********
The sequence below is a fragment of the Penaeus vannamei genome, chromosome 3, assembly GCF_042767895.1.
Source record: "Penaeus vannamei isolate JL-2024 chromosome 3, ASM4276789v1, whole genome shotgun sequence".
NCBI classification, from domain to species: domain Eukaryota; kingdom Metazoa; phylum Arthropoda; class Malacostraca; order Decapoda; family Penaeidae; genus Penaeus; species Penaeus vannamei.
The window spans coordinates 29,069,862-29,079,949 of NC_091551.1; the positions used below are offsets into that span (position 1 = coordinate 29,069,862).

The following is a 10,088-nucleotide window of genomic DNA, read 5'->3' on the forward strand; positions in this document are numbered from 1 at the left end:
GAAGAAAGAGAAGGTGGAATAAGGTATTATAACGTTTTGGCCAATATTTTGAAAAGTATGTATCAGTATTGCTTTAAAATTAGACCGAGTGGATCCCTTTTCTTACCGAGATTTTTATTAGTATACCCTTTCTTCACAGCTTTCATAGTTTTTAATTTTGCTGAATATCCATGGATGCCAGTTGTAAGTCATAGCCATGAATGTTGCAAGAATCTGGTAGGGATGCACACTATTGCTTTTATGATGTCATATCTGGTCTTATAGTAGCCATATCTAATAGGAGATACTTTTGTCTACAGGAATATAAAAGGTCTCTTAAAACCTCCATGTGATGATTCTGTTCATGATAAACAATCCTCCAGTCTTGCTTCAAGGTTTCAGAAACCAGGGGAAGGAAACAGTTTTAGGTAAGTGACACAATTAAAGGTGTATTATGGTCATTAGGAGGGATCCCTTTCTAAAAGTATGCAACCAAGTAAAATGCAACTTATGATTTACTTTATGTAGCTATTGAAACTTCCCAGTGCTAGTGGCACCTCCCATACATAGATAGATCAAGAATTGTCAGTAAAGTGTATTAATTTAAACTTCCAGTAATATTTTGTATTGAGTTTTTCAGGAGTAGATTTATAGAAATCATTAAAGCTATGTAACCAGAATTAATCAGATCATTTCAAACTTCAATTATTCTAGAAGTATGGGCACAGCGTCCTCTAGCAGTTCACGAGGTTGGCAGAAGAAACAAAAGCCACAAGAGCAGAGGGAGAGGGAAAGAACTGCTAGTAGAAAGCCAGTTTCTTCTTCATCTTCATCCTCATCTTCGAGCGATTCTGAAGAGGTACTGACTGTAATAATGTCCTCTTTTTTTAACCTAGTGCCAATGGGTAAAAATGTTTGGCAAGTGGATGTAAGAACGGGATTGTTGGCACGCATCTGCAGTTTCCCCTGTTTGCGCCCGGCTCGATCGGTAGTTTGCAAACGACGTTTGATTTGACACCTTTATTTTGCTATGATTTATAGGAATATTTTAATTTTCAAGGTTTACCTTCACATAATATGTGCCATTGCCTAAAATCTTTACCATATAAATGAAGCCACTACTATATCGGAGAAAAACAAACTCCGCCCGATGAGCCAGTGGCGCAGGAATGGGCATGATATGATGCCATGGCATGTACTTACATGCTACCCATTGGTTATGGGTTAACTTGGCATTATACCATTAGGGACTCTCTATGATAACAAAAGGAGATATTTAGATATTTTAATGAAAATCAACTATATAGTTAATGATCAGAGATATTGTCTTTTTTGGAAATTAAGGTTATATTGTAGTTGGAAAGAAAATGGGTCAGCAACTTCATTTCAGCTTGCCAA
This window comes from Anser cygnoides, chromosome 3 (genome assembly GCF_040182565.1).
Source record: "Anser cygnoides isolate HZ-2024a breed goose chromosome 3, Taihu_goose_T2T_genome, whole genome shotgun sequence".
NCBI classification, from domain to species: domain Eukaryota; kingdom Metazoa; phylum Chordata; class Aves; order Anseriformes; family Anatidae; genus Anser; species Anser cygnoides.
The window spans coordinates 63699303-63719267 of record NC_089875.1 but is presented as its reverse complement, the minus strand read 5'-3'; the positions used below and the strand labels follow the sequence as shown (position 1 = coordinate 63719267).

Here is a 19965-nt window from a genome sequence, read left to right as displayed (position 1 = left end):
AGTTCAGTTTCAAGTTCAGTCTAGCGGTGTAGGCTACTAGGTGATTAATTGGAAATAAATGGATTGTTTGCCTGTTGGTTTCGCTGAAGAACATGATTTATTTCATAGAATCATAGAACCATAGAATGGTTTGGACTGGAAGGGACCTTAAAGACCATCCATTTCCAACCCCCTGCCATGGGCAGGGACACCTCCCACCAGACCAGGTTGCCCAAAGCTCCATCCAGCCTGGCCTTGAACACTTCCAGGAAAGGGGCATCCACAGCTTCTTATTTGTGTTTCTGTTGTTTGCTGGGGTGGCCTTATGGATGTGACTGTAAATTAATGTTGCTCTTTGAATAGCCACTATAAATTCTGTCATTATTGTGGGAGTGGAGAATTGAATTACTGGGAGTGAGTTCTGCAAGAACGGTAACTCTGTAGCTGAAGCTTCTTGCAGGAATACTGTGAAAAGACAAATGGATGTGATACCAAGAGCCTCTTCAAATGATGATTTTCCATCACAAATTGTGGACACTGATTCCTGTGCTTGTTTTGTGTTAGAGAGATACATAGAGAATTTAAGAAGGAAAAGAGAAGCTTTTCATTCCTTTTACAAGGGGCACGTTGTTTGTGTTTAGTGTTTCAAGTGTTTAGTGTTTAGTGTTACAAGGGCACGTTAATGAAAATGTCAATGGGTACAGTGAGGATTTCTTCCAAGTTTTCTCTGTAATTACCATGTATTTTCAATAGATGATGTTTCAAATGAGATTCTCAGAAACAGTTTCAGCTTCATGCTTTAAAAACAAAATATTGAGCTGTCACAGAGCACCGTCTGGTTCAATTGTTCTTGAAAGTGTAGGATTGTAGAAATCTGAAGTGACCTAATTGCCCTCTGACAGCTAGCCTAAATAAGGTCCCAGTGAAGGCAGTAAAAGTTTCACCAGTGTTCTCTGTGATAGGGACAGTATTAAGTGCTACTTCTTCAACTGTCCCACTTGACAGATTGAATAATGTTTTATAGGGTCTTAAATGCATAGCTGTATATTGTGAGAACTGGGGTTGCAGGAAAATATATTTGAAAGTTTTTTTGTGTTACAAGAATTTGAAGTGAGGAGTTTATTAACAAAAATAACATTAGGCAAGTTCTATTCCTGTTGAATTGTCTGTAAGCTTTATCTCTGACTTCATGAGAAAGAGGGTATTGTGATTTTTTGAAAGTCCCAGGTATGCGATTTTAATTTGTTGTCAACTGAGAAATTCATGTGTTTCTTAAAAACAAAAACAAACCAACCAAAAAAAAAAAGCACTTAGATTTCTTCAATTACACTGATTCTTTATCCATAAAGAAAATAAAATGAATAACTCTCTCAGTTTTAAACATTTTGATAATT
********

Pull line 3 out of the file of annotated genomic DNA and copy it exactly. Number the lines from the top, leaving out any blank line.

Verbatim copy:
NCBI classification, from domain to species: domain Eukaryota; kingdom Metazoa; phylum Arthropoda; class Malacostraca; order Decapoda; family Penaeidae; genus Penaeus; species Penaeus vannamei.